Current and former UFC fighters are left angered over low pay in comparison to the organization’s multimillion-dollar payments to its rich investors.
According to The New York Post, it was revealed earlier this month that approximately $300 million will be paid in one-time dividends to the company’s A-list of celebrity investors. Model Gisele Bündchen, actor Mark Wahlberg and actress Charlize Theron are among the beneficiaries.
UFC kingpin Dana White is on schedule to receive more than $3 million from the windfall according to sources. He has received harsh criticism in recent years from former fighters regarding low pay.
On the other side of the coin, White is notorious for his generous tipping that has reportedly “changed people’s lives”. According to The Las Vegas Review-Journal, the UFC president tipped dealers $100,000 at the Vegas Palms Casino Resort. This rubbed salt in the wound of retired MMA fighter Kyle Kingsbury:
“I heard about Dana tipping a waitress $10,000 and that was my wage as a fighter,” he said. “I lived in my mom’s garage and I had two jobs when I was fighting in the UFC. I was a personal trainer and a bouncer [and] bartender in a strip club.”
Kingsbury is joined by multiple former fighters in suing the organization in an anti-trust lawsuit. They allege that anti-competitive conduct by the organization created a systematic monopsony that dominates the market, stifles competition and salaries for fighters. This practice drives down pay and pressure fighters into exclusive, long-term contracts.
The UFC has disputed the claims made against them and insist they pay fighters fairly and competitively:
“UFC pays its fighters more than any other MMA promoter,” a UFC spokesperson told The Post. “We are proud of the company we’ve built and we are confident in our legal position.”
In a report published earlier this month, it was stated that the UFC only pays 16% of its $900 million revenue to fighters. In comparison, data shows that Major League Baseball, the National Basketball Association and the National Football League pay between 48-50% of their revenue to players.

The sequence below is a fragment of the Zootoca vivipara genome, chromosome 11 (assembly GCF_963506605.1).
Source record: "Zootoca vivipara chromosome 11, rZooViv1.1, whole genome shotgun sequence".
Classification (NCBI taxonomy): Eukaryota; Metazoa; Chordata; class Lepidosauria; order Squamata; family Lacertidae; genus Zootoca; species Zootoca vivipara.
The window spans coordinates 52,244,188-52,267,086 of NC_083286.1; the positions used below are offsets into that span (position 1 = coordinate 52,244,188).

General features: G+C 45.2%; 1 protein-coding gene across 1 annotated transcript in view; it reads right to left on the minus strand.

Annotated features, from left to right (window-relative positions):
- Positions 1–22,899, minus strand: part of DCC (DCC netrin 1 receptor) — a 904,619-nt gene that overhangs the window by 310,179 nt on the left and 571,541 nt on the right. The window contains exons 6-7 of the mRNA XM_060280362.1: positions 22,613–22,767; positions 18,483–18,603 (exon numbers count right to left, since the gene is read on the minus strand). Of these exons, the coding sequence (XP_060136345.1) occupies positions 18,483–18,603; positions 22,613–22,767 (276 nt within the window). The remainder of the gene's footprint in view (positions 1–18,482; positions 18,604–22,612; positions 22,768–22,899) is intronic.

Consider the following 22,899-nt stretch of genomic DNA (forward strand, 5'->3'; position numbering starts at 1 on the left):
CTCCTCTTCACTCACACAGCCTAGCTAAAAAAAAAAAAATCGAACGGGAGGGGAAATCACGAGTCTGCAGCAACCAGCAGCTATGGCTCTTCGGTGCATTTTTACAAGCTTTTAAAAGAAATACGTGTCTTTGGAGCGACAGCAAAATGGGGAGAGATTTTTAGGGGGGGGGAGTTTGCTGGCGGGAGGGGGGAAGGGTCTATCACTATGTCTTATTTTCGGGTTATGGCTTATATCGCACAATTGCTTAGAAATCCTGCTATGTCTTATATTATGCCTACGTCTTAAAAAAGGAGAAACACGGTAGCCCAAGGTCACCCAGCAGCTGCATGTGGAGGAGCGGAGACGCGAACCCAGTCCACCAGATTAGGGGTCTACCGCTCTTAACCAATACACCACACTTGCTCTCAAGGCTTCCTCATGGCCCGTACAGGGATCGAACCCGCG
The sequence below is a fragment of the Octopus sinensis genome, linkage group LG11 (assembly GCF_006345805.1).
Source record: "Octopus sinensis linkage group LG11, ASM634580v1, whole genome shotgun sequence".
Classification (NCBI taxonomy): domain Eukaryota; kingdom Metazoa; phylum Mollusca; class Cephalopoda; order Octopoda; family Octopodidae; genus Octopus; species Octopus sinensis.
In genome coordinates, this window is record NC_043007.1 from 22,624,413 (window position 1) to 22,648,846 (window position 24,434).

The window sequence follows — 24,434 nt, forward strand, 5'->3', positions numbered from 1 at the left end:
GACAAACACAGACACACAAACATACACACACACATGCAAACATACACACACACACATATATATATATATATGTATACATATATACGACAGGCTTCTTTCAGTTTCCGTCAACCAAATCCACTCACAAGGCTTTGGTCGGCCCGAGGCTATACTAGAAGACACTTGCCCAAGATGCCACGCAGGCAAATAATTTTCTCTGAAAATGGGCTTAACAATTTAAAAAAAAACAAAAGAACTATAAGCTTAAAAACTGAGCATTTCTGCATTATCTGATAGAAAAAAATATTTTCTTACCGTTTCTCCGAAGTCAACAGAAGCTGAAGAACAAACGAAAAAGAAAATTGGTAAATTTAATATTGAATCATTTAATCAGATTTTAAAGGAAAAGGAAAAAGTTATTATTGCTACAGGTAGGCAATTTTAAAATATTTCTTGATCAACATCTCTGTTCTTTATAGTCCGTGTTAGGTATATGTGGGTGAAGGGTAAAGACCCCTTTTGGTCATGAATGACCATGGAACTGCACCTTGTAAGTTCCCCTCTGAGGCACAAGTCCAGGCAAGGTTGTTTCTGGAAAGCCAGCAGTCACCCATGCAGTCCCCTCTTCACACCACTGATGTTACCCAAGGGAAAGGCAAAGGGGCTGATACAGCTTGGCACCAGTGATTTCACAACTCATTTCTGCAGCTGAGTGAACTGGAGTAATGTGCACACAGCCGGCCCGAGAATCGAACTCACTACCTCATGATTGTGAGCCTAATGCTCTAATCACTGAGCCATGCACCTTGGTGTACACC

When BJPenn reported the payout claims, MMA fighter Devin Powell shared his own experience with the UFC:
We are Willing to die in that fucking cage…..
1st UFC fight I left that cage with a broken eye socket + a paycheck for 10k. Then I got taxed heavily, pay manager, pay for two plane tickets to Arizona out of pocket, pay for food and camp… we’d do it free, but deserve better. https://t.co/qIDeuYreIh
— Devin Powell (@DevinPowellMMA) February 15, 2020
Top-ranked fighters including Donald “Cowboy” Cerrone have also vented their frustrations about pay. After facing Conor McGregor in the blockbuster main event of UFC 246, the fighter revealed he was paid significantly less than the rumored 7-10 million payout:
“Hahahahah 7-10 million,” Cerrone responded to a follower on Instagram. “I didn’t get PPV money. What the world thinks and what really happens is so different. I made flat money.”
A UFC spokesperson denied the claim made by Cerrone but refused to provide exact pay figures. Cerrone’s manager, Josh Jones stated that Cerrone “got compensated tremendously. Multiple times more than $200,000, a lot more than $200,000,” and was “paid in many different ways,” but would not detail specifics.
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